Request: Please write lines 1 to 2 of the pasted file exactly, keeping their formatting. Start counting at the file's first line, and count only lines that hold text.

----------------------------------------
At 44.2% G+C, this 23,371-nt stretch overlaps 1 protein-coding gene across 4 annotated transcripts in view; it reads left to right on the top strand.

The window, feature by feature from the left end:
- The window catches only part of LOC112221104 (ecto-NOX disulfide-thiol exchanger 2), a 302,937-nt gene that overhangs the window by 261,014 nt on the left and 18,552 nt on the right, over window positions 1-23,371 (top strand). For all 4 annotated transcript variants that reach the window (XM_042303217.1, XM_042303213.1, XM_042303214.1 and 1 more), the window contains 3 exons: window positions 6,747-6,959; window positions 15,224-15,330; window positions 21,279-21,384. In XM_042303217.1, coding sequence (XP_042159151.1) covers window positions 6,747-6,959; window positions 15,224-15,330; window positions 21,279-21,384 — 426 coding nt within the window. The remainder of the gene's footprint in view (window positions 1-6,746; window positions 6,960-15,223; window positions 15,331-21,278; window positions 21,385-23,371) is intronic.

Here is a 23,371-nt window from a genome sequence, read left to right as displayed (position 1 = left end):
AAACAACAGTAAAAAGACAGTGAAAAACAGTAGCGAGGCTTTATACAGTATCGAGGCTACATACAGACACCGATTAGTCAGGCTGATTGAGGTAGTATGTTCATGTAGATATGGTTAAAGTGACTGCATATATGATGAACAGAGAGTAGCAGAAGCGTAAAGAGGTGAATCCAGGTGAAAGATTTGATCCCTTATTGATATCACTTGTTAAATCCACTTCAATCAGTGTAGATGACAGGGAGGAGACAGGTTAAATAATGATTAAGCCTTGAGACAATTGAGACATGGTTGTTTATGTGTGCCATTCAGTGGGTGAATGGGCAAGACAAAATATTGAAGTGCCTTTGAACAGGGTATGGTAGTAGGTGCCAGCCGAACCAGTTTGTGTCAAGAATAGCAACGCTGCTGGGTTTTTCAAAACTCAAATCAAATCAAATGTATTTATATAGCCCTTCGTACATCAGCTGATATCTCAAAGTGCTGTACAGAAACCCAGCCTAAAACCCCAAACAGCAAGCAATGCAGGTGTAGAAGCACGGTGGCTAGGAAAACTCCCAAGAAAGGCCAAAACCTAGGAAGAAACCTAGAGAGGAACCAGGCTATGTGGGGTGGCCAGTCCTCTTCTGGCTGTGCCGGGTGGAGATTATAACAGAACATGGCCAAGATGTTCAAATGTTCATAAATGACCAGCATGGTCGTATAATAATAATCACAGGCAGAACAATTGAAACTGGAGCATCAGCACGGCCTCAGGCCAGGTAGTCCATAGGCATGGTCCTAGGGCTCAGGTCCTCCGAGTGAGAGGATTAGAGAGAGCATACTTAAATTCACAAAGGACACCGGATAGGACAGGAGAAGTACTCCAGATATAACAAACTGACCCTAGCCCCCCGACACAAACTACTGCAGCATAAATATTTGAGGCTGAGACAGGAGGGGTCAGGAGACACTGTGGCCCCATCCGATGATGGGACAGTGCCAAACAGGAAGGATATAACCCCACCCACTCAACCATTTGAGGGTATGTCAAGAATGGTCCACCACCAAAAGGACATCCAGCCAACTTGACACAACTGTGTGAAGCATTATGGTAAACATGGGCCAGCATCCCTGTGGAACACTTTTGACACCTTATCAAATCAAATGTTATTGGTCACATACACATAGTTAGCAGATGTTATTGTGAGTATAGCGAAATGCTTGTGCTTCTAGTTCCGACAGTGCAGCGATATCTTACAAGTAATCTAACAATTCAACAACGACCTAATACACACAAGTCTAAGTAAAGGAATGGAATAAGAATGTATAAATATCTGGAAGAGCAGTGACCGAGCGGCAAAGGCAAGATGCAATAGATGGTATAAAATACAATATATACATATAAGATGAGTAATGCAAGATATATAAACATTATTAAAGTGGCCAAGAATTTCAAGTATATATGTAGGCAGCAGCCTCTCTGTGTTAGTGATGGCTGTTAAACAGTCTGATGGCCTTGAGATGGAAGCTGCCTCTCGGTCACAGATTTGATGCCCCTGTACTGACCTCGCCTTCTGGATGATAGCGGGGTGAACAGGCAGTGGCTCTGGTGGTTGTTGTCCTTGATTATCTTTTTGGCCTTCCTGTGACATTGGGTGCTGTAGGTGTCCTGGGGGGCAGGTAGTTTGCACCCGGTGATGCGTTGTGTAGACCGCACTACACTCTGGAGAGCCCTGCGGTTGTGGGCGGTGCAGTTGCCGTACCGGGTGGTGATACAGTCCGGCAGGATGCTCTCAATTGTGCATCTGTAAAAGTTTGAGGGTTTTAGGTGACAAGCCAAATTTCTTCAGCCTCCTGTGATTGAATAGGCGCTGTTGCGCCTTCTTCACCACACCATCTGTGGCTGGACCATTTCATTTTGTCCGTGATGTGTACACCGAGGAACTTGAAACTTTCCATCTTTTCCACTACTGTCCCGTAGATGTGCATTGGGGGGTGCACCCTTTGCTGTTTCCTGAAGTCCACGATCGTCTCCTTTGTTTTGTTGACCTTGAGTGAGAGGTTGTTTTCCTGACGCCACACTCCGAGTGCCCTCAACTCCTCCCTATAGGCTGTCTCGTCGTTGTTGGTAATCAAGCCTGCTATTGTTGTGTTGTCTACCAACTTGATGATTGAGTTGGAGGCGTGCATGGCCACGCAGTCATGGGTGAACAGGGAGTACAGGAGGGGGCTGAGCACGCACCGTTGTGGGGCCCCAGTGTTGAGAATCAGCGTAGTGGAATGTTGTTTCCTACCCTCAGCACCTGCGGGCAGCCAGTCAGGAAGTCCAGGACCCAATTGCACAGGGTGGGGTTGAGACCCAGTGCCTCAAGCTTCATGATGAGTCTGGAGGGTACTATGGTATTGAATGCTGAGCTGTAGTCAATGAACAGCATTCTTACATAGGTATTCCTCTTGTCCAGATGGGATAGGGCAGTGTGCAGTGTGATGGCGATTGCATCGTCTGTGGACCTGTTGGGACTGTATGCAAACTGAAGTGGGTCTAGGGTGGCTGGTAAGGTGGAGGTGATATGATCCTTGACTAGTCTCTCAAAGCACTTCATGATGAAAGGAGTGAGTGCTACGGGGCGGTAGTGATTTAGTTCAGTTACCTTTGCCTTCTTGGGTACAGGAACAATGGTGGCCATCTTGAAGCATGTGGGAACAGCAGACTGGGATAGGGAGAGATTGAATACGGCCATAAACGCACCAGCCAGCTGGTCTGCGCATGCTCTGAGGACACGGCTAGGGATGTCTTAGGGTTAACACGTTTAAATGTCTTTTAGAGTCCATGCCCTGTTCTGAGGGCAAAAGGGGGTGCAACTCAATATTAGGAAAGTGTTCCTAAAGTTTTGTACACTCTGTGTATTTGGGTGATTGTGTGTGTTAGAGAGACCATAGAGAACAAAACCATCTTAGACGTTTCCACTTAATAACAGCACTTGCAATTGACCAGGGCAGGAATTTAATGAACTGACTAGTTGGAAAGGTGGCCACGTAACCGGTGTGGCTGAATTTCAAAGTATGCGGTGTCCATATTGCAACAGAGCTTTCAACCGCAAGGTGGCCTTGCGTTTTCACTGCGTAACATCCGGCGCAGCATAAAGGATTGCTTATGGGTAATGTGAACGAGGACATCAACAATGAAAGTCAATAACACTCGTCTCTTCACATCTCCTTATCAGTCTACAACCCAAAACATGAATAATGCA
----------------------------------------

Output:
At 44.2% G+C, this 23,371-nt stretch overlaps 1 protein-coding gene across 4 annotated transcripts in view; it reads left to right on the top strand.

The window, feature by feature from the left end: